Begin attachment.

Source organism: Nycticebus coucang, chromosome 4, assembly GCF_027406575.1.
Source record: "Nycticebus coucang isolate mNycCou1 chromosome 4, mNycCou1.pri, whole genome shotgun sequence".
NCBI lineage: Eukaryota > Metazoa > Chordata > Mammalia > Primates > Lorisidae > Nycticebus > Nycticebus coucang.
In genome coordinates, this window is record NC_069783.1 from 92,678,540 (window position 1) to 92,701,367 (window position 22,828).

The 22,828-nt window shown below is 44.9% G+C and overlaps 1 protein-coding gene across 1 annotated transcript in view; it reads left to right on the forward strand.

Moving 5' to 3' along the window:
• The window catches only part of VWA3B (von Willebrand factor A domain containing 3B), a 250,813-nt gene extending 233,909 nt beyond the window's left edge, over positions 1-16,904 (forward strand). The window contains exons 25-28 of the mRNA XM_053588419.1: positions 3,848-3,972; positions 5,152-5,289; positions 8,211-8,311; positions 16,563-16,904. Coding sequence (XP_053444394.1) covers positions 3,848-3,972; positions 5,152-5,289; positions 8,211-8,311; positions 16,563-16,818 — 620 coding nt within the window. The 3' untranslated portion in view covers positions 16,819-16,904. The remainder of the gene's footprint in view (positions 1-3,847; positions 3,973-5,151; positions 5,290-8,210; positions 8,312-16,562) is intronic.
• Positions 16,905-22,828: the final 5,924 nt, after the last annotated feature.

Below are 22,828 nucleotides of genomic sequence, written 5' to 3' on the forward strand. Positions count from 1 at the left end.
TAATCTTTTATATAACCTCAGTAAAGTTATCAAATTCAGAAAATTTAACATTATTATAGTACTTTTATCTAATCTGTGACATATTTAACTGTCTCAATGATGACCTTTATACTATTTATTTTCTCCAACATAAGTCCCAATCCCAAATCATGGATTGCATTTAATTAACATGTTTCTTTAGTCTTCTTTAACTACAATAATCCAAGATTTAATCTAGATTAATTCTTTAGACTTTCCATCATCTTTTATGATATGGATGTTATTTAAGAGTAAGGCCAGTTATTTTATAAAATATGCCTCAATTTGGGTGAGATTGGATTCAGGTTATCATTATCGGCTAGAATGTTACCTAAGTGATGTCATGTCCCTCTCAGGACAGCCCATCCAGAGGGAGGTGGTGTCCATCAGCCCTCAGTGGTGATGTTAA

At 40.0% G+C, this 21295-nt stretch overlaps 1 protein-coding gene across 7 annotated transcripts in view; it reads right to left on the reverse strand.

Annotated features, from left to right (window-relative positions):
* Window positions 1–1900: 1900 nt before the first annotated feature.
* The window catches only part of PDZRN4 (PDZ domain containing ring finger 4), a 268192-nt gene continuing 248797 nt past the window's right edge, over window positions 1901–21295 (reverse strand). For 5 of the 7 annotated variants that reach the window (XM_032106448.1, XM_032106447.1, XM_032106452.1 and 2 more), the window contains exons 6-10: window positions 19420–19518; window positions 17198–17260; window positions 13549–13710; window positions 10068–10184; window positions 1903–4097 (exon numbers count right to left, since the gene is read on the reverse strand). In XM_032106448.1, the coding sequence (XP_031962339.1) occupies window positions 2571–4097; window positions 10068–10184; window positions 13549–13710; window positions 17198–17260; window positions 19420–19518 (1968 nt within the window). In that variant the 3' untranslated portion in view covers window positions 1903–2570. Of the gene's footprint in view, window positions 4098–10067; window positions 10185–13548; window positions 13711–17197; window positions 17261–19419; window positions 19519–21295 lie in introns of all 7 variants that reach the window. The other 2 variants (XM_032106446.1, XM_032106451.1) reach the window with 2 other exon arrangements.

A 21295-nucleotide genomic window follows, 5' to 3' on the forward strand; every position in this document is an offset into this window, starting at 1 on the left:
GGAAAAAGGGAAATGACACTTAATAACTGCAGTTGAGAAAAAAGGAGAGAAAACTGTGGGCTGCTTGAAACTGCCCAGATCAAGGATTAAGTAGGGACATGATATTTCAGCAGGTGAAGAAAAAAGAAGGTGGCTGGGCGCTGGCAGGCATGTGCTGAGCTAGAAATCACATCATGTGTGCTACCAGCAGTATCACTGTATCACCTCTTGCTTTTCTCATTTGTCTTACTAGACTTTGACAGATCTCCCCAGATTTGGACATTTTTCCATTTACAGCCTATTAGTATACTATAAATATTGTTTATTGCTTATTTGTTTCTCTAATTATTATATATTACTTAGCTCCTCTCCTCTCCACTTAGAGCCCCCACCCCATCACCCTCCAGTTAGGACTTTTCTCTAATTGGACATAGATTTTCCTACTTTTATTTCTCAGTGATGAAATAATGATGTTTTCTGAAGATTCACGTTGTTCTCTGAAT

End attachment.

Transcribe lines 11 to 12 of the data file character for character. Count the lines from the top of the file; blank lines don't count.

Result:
At 40.0% G+C, this 21295-nt stretch overlaps 1 protein-coding gene across 7 annotated transcripts in view; it reads right to left on the reverse strand.

Annotated features, from left to right (window-relative positions):